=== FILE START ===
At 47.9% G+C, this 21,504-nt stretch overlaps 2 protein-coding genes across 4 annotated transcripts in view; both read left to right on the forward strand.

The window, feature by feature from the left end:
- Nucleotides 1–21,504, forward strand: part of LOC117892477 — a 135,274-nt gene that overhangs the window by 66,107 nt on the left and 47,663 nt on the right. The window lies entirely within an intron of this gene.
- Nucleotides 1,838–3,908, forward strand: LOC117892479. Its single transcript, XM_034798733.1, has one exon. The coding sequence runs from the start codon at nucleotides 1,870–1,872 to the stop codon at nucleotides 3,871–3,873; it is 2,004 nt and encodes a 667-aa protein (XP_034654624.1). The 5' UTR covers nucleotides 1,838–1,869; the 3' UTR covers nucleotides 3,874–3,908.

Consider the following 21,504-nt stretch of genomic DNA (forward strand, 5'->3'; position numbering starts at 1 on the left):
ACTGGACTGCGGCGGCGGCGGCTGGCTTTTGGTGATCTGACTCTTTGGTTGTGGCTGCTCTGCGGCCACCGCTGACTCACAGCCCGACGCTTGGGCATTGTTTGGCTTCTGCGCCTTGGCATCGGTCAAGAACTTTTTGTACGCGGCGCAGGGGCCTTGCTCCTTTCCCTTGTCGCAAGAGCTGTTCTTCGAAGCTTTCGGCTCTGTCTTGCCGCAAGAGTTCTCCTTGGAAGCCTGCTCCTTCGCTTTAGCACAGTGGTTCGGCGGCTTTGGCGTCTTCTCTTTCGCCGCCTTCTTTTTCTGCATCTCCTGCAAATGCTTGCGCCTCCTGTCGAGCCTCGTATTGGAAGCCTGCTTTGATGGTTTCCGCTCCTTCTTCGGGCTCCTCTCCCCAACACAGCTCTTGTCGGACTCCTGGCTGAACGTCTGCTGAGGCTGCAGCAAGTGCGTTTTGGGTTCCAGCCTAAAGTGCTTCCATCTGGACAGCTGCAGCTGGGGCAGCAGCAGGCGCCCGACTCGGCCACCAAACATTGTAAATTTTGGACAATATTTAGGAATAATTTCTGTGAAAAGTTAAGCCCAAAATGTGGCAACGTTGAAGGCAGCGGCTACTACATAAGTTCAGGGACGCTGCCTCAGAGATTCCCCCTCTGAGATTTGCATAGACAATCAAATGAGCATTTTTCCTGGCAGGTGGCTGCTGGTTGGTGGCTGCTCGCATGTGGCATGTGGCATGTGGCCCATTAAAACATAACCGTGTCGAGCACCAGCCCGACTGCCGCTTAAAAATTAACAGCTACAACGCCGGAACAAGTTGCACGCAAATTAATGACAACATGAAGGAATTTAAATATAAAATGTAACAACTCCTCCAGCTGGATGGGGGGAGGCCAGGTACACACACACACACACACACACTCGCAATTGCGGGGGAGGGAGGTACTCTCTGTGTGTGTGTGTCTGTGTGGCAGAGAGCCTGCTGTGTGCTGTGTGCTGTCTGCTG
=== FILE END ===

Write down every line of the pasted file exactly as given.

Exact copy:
At 47.9% G+C, this 21,504-nt stretch overlaps 2 protein-coding genes across 4 annotated transcripts in view; both read left to right on the forward strand.

The window, feature by feature from the left end:
- Nucleotides 1–21,504, forward strand: part of LOC117892477 — a 135,274-nt gene that overhangs the window by 66,107 nt on the left and 47,663 nt on the right. The window lies entirely within an intron of this gene.
- Nucleotides 1,838–3,908, forward strand: LOC117892479. Its single transcript, XM_034798733.1, has one exon. The coding sequence runs from the start codon at nucleotides 1,870–1,872 to the stop codon at nucleotides 3,871–3,873; it is 2,004 nt and encodes a 667-aa protein (XP_034654624.1). The 5' UTR covers nucleotides 1,838–1,869; the 3' UTR covers nucleotides 3,874–3,908.

Consider the following 21,504-nt stretch of genomic DNA (forward strand, 5'->3'; position numbering starts at 1 on the left):
ACTGGACTGCGGCGGCGGCGGCTGGCTTTTGGTGATCTGACTCTTTGGTTGTGGCTGCTCTGCGGCCACCGCTGACTCACAGCCCGACGCTTGGGCATTGTTTGGCTTCTGCGCCTTGGCATCGGTCAAGAACTTTTTGTACGCGGCGCAGGGGCCTTGCTCCTTTCCCTTGTCGCAAGAGCTGTTCTTCGAAGCTTTCGGCTCTGTCTTGCCGCAAGAGTTCTCCTTGGAAGCCTGCTCCTTCGCTTTAGCACAGTGGTTCGGCGGCTTTGGCGTCTTCTCTTTCGCCGCCTTCTTTTTCTGCATCTCCTGCAAATGCTTGCGCCTCCTGTCGAGCCTCGTATTGGAAGCCTGCTTTGATGGTTTCCGCTCCTTCTTCGGGCTCCTCTCCCCAACACAGCTCTTGTCGGACTCCTGGCTGAACGTCTGCTGAGGCTGCAGCAAGTGCGTTTTGGGTTCCAGCCTAAAGTGCTTCCATCTGGACAGCTGCAGCTGGGGCAGCAGCAGGCGCCCGACTCGGCCACCAAACATTGTAAATTTTGGACAATATTTAGGAATAATTTCTGTGAAAAGTTAAGCCCAAAATGTGGCAACGTTGAAGGCAGCGGCTACTACATAAGTTCAGGGACGCTGCCTCAGAGATTCCCCCTCTGAGATTTGCATAGACAATCAAATGAGCATTTTTCCTGGCAGGTGGCTGCTGGTTGGTGGCTGCTCGCATGTGGCATGTGGCATGTGGCCCATTAAAACATAACCGTGTCGAGCACCAGCCCGACTGCCGCTTAAAAATTAACAGCTACAACGCCGGAACAAGTTGCACGCAAATTAATGACAACATGAAGGAATTTAAATATAAAATGTAACAACTCCTCCAGCTGGATGGGGGGAGGCCAGGTACACACACACACACACACACACTCGCAATTGCGGGGGAGGGAGGTACTCTCTGTGTGTGTGTGTCTGTGTGGCAGAGAGCCTGCTGTGTGCTGTGTGCTGTCTGCTG